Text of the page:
Libya: The Election Commission in Libya had expressed inability to conduct the elections due to the prevailing ground realities as scheduled on December 24 and hence recommended these be held on January 24, 2022. However, the Parliament failed to take any decision and a committee set up by it recommended laying out “a new, realistic and applicable roadmap, with defined stages, rather than fixing new dates and repeating the same errors”. Its President Al-Haid al-Sghayer, also suggested setting up a committee to draft a new constitution to replace the one scrapped by dictator Gadhafi in 1969. It also called for a reshuffle of the interim government of Abdulhamid Dbeibah, whose mandate was meant to end with Friday’s elections. Parliament, based out of eastern Libya was yet to discuss these proposals.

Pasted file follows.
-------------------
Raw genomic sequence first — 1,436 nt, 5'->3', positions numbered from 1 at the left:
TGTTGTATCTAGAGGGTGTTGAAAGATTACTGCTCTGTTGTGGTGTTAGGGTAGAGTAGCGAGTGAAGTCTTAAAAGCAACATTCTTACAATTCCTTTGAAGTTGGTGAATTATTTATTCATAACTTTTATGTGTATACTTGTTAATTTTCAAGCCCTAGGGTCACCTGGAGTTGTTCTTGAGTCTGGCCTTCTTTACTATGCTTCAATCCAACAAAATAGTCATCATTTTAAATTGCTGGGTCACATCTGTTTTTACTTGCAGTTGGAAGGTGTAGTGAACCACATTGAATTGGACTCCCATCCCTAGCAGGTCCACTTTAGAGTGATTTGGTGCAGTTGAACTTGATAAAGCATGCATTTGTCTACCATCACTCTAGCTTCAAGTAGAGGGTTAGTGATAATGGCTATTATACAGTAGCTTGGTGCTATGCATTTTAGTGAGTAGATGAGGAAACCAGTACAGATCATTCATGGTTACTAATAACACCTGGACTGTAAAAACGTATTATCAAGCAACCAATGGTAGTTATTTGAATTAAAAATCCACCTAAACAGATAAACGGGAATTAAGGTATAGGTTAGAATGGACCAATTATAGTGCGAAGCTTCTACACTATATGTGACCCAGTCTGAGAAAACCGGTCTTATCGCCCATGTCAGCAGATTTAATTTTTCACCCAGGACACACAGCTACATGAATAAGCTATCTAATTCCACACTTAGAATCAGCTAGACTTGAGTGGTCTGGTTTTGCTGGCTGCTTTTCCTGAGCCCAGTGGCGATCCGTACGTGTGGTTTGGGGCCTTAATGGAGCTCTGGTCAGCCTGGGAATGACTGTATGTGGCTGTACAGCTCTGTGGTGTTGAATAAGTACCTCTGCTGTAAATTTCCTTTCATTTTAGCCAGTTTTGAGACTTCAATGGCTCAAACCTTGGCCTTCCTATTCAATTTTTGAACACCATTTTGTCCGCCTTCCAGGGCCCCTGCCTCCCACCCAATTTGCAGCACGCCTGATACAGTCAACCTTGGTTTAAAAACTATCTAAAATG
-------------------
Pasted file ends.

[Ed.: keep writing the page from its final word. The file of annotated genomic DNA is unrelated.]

Meanwhile the status of PM Dbeibah and his continuity became a major part of the acrimonious debates in the country. UK also got caught into this controversy as its embassy issued a statement stating that the UK will continue to recognise the current Government of National Unity (GNU) as “the authority tasked with leading Libya to elections and does not endorse the establishment of parallel” authority. This led to public furore amounting to interference in the internal affairs and the Libyan Parliament on Dec 27 unusually announced and declared the UK ambassador, Caroline Hurndall, “persona non grata”. Although unlikely to be implemented but has created enough confusion in an already unstable situation. The US, France, Britain, Germany and Italy also reiterated the current unity government should stay in place until election results are announced.